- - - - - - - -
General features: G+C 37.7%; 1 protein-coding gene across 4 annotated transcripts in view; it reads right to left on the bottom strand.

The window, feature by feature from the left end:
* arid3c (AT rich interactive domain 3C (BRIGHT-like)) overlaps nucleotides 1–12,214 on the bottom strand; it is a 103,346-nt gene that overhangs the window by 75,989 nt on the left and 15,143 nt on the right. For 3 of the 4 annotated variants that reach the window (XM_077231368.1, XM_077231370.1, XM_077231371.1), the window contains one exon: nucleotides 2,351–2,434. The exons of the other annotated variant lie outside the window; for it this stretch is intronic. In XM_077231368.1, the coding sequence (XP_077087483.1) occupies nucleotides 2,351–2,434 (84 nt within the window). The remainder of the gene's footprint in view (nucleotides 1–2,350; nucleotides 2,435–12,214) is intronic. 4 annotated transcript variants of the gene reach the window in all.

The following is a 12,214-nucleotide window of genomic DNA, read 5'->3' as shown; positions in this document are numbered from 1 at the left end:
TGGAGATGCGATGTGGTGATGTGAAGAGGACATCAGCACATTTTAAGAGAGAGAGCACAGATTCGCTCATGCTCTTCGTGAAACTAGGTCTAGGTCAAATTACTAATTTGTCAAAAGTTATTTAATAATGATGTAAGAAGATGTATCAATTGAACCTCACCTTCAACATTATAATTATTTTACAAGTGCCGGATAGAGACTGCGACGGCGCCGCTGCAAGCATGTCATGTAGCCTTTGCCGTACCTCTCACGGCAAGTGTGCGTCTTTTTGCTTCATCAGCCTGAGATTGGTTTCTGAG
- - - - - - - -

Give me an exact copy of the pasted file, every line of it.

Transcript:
General features: G+C 37.7%; 1 protein-coding gene across 4 annotated transcripts in view; it reads right to left on the bottom strand.

The window, feature by feature from the left end:
* arid3c (AT rich interactive domain 3C (BRIGHT-like)) overlaps nucleotides 1–12,214 on the bottom strand; it is a 103,346-nt gene that overhangs the window by 75,989 nt on the left and 15,143 nt on the right. For 3 of the 4 annotated variants that reach the window (XM_077231368.1, XM_077231370.1, XM_077231371.1), the window contains one exon: nucleotides 2,351–2,434. The exons of the other annotated variant lie outside the window; for it this stretch is intronic. In XM_077231368.1, the coding sequence (XP_077087483.1) occupies nucleotides 2,351–2,434 (84 nt within the window). The remainder of the gene's footprint in view (nucleotides 1–2,350; nucleotides 2,435–12,214) is intronic. 4 annotated transcript variants of the gene reach the window in all.

The following is a 12,214-nucleotide window of genomic DNA, read 5'->3' as shown; positions in this document are numbered from 1 at the left end:
TGGAGATGCGATGTGGTGATGTGAAGAGGACATCAGCACATTTTAAGAGAGAGAGCACAGATTCGCTCATGCTCTTCGTGAAACTAGGTCTAGGTCAAATTACTAATTTGTCAAAAGTTATTTAATAATGATGTAAGAAGATGTATCAATTGAACCTCACCTTCAACATTATAATTATTTTACAAGTGCCGGATAGAGACTGCGACGGCGCCGCTGCAAGCATGTCATGTAGCCTTTGCCGTACCTCTCACGGCAAGTGTGCGTCTTTTTGCTTCATCAGCCTGAGATTGGTTTCTGAG